1. Possibly working with a partner, write a single file my_system.c that defines the my_system function specified below. You may include helper functions in the file, but it should not contain main.

  2. In a separate file, write a main to test your my_system function and make sure it works as intended.

  3. Show your working function to a TA or submit your .c files to the submission site.

1 int my_system(const char *command)

This is a simplified version of the system standard library function (see man 3 system for details). You should handle all aspects of the function as described in the manual page except

  1. you do not need to ignore or block any signals
  2. you do not need to check if a shell is available for NULL commands

You must not use system in your implementation. You should use fork; wait or waitpid; and either execve or one of its front-ends (execl, execlp, execle, execv, execvp, or execvpe).

In addition to manpages for the above functions, you may find it useful to refer to the lecture slides and/or the threads reading.

Note that the wait status that my_system should return can be retrieved using wait or waitpid.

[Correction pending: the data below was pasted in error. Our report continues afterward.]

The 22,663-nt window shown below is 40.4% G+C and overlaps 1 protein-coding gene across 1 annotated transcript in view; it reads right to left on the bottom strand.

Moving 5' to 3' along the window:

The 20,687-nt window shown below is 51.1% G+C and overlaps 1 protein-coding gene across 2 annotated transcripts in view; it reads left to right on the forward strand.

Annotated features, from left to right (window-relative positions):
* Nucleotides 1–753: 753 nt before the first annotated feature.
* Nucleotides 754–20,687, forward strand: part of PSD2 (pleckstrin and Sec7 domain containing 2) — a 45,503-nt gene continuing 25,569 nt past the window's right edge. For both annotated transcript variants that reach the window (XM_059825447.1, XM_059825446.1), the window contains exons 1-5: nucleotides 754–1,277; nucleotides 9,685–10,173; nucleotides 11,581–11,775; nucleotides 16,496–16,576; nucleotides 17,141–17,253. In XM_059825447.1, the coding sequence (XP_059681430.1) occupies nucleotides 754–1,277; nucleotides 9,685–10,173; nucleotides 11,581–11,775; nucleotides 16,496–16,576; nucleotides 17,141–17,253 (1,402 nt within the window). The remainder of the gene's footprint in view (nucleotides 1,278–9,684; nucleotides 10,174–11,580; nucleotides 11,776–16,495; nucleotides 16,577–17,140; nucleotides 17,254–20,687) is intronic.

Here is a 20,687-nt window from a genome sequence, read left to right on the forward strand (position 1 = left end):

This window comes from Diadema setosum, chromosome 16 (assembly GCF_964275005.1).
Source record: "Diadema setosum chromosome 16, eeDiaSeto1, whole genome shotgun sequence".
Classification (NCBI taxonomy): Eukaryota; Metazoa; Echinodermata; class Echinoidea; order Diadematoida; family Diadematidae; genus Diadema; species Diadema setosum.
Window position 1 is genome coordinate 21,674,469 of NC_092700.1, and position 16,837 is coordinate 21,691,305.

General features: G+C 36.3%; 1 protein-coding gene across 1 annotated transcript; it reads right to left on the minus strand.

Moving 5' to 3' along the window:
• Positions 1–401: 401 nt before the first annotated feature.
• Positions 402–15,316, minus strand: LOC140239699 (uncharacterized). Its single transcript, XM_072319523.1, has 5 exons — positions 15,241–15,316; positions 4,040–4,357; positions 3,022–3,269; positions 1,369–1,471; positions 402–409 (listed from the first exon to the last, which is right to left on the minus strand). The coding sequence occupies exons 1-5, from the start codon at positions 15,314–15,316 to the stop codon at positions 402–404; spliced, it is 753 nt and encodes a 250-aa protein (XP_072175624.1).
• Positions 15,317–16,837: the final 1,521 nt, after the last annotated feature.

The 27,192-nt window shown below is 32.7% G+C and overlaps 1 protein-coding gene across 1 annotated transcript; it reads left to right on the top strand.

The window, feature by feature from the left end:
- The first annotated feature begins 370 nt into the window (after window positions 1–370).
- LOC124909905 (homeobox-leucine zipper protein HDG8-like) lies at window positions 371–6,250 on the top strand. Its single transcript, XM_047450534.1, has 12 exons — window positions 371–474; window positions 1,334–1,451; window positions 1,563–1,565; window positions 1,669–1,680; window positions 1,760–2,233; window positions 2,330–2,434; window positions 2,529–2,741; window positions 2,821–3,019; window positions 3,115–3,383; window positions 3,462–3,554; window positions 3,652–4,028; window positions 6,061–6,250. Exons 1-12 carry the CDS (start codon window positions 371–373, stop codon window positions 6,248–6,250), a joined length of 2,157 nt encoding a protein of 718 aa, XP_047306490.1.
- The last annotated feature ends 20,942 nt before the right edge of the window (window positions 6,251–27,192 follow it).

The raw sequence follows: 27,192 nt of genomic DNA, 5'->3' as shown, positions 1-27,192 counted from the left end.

Because my_system needs to be thread-safe, do not use any global variables.

The following main function

int main(int argc, const char *argv[]) {
    int a1 = my_system("sleep 1; echo hi");
    int a2 = my_system("echo bye");
    int a3 = my_system("flibbertigibbet 23");
    printf("%d %d %d\n", 

should print

sh: 1: flibbertigibbet: not found
0 0 127

(note: the details of the not found line will vary based on the version of sh installed on the computer)

The following main function

int main(int argc, const char *argv[]) {
    my_system("echo -n 'type something: ';"
        " read got;"
        " echo Thanks for typing \\\"\"$got\"\\\"");

should prompt for user input, wait until it is provided, and then repeat what they typed, as e.g.

type something: this is a test
Thanks for typing "this is a test"